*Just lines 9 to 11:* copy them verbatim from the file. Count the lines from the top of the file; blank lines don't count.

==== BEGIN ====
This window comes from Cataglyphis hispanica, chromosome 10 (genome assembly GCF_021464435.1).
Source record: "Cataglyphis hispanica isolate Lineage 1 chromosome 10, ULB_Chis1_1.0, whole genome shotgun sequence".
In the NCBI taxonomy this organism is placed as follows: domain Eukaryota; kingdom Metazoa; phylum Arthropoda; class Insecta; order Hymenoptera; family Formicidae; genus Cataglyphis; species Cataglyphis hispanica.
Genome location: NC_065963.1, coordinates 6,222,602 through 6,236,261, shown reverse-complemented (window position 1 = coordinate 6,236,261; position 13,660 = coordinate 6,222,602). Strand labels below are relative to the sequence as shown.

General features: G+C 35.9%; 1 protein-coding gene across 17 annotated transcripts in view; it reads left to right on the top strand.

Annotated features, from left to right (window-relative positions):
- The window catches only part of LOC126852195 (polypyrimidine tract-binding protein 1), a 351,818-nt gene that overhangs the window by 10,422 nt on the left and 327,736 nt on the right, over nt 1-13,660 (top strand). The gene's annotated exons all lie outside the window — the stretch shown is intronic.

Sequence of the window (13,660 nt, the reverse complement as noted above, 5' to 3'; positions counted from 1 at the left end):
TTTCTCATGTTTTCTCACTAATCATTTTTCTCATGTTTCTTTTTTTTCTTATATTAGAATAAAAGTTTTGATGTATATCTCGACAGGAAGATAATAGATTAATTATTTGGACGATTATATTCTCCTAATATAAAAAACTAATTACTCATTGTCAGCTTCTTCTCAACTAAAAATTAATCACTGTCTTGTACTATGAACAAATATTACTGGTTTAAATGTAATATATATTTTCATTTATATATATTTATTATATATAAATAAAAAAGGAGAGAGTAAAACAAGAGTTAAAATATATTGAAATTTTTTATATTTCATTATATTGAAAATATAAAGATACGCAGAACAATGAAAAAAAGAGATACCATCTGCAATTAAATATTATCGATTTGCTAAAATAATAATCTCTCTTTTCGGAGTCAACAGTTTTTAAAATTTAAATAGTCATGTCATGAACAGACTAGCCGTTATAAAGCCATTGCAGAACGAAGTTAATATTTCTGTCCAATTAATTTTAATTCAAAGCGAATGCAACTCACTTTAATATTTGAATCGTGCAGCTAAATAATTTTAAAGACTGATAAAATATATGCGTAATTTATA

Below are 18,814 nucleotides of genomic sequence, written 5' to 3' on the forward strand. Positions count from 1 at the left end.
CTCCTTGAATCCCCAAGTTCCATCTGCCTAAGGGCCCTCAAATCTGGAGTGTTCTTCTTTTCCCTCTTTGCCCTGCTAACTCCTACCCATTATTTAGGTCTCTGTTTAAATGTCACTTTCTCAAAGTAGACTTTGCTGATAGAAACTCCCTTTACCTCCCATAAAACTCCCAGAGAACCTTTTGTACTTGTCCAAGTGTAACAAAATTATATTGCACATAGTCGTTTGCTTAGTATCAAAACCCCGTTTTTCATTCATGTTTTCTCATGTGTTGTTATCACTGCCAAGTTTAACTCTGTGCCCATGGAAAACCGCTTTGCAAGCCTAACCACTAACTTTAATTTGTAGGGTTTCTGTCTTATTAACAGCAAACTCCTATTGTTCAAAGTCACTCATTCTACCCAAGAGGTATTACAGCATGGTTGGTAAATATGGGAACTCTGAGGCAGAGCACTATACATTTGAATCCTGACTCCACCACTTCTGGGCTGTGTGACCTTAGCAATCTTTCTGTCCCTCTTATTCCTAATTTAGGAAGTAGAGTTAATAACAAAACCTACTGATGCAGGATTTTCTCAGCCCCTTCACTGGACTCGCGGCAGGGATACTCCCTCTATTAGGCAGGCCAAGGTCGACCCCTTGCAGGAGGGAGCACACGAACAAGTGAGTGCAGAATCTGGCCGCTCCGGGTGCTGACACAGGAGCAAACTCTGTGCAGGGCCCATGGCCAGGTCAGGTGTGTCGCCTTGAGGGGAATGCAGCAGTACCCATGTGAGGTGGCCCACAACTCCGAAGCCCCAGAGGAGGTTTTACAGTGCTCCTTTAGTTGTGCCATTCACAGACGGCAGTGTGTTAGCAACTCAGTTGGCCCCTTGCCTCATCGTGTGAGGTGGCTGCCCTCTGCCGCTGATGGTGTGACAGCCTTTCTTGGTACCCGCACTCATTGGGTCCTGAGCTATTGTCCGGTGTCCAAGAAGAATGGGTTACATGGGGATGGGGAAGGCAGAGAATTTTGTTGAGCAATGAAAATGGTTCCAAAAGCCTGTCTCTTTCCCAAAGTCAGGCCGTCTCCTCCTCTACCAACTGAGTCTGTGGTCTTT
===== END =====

TTTCTCATGTTTTCTCACTAATCATTTTTCTCATGTTTCTTTTTTTTCTTATATTAGAATAAAAGTTTTGATGTATATCTCGACAGGAAGATAATAGATTAATTATTTGGACGATTATATTCTCCTAATATAAAAAACTAATTACTCATTGTCAGCTTCTTCTCAACTAAAAATTAATCACTGTCTTGTACTATGAACAAATATTACTGGTTTAAATGTAATATATATTTTCATTTATATATATTTATTATATATAAATAAAAAAGGAGAGAGTAAAACAAGAGTTAAAATATATTGAAATTTTTTATATTTCATTATATTGAAAATATAAAGATACGCAGAACAATGAAAAAAAGAGATACCATCTGCAATTAAATATTATCGATTTGCTAAAATAATAATCTCTCTTTTCGGAGTCAACAGTTTTTAAAATTTAAATAGTCATGTCATGAACAGACTAGCCGTTATAAAGCCATTGCAGAACGAAGTTAATATTTCTGTCCAATTAATTTTAATTCAAAGCGAATGCAACTCACTTTAATATTTGAATCGTGCAGCTAAATAATTTTAAAGACTGATAAAATATATGCGTAATTTATA

Below are 18,814 nucleotides of genomic sequence, written 5' to 3' on the forward strand. Positions count from 1 at the left end.
CTCCTTGAATCCCCAAGTTCCATCTGCCTAAGGGCCCTCAAATCTGGAGTGTTCTTCTTTTCCCTCTTTGCCCTGCTAACTCCTACCCATTATTTAGGTCTCTGTTTAAATGTCACTTTCTCAAAGTAGACTTTGCTGATAGAAACTCCCTTTACCTCCCATAAAACTCCCAGAGAACCTTTTGTACTTGTCCAAGTGTAACAAAATTATATTGCACATAGTCGTTTGCTTAGTATCAAAACCCCGTTTTTCATTCATGTTTTCTCATGTGTTGTTATCACTGCCAAGTTTAACTCTGTGCCCATGGAAAACCGCTTTGCAAGCCTAACCACTAACTTTAATTTGTAGGGTTTCTGTCTTATTAACAGCAAACTCCTATTGTTCAAAGTCACTCATTCTACCCAAGAGGTATTACAGCATGGTTGGTAAATATGGGAACTCTGAGGCAGAGCACTATACATTTGAATCCTGACTCCACCACTTCTGGGCTGTGTGACCTTAGCAATCTTTCTGTCCCTCTTATTCCTAATTTAGGAAGTAGAGTTAATAACAAAACCTACTGATGCAGGATTTTCTCAGCCCCTTCACTGGACTCGCGGCAGGGATACTCCCTCTATTAGGCAGGCCAAGGTCGACCCCTTGCAGGAGGGAGCACACGAACAAGTGAGTGCAGAATCTGGCCGCTCCGGGTGCTGACACAGGAGCAAACTCTGTGCAGGGCCCATGGCCAGGTCAGGTGTGTCGCCTTGAGGGGAATGCAGCAGTACCCATGTGAGGTGGCCCACAACTCCGAAGCCCCAGAGGAGGTTTTACAGTGCTCCTTTAGTTGTGCCATTCACAGACGGCAGTGTGTTAGCAACTCAGTTGGCCCCTTGCCTCATCGTGTGAGGTGGCTGCCCTCTGCCGCTGATGGTGTGACAGCCTTTCTTGGTACCCGCACTCATTGGGTCCTGAGCTATTGTCCGGTGTCCAAGAAGAATGGGTTACATGGGGATGGGGAAGGCAGAGAATTTTGTTGAGCAATGAAAATGGTTCCAAAAGCCTGTCTCTTTCCCAAAGTCAGGCCGTCTCCTCCTCTACCAACTGAGTCTGTGGTCTTT